So who is Leo Apotheker and what does his appointment as Hewlett-Packard's new CEO mean for HP channel partners?
The news Thursday that HP had picked the former SAP CEO to replace Mark Hurd left some people scratching their heads. Apotheker is about as far from a Silicon Valley insider as you can get -- he worked at SAP's Waldorf, Germany, headquarters -- and few outside of the SAP universe know much about him.
Apotheker worked at SAP for more than 20 years, serving in a number of posts, including president of SAP's Europe, Middle East and Africa operation, and president of global field operations and customer solutions.
Apotheker became deputy CEO in 2007 and in April 2008 was promoted to co-CEO with Henning Kagermann, putting him in line to become CEO when Kagermann retired in May 2009.
But Apotheker's brief reign as CEO, coming in the depths of the global recession, was a rocky one. SAP struggled to maintain profitability and sales growth, with sales falling 8 percent in fiscal 2009. The company's technology and product development operations also ran into problems, most notably the company's efforts to bring its Business ByDesign on-demand applications to market.
Next: Apotheker's Channel Track Record
On February 8 SAP's supervisory board announced that it had "reached a mutual agreement" with Apotheker "not to extend his contract" as a board member and that he would resign as CEO effective immediately. Bill McDermott and Jim Hagemann Snabe were named as co-CEOs to replace him.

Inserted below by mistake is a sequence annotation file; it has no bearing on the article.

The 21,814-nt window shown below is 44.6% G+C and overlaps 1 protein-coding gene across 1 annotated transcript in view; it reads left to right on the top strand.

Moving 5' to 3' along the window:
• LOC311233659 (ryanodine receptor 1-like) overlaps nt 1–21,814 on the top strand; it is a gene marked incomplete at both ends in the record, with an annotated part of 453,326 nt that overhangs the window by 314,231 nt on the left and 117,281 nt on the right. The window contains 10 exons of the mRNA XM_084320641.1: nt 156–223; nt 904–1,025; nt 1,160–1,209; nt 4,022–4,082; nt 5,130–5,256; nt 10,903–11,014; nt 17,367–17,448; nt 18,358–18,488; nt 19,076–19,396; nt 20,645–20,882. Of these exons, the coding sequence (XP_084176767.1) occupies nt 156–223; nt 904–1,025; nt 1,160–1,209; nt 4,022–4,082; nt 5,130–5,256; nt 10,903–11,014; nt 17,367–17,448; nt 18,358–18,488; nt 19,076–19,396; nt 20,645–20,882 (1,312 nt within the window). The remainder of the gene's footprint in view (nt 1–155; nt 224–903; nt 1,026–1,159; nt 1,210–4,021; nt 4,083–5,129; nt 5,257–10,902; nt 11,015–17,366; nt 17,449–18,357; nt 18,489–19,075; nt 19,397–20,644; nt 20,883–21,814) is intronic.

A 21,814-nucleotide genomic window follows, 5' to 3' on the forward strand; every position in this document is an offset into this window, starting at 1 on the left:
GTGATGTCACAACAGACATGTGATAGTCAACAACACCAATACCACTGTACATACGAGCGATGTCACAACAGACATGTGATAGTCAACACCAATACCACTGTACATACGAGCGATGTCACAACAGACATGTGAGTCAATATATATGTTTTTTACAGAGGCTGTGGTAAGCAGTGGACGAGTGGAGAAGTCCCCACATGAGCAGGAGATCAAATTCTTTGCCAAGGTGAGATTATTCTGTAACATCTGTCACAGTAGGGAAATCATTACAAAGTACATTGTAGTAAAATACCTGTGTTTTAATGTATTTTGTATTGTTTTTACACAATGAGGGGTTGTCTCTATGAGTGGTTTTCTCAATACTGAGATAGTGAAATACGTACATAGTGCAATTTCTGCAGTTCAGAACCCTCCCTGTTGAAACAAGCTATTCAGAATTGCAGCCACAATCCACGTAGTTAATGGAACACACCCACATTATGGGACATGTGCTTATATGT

Thursday SAP issued a statement portraying the announcement as good news for both SAP and HP. "SAP and HP are outstanding partners, HP is a great SAP customer, and this move only sets the stage for an even deeper relationship between our two companies," McDermott said in the statement. He added that Apotheker understands SAP's business model and can leverage the SAP-HP partnership for their joint customers.
As for the channel question, an SAP spokesman pointed out that SAP, which has long been known for emphasizing direct sales, took its first steps into the channel in the 2004-2005 timeframe when Apotheker was in charge of field operations. It was then that SAP began selling its BusinessOne and Business All-in-One software indirectly as part of the company's SME (small and midsize enterprise) organization.
But several SAP channel partners, asking they not be named, were critical of SAP's channel efforts under Apotheker. "Back then it was a nightmare," said one reseller, noting that SAP tried to use a hybrid direct-indirect sales model. Because most sales leads came into SAP, "having a hybrid model was a killer for the channel. And a lot of partners just disappeared."
"Under his reign, I don't think SAP was super-partner friendly," said another solution provider. Of Apotheker: "He was definitely old guard." When told of SAP's suggestion that Apotheker was instrumental in launching SAP's channel efforts, the partner was silent for a moment before saying: "Not really."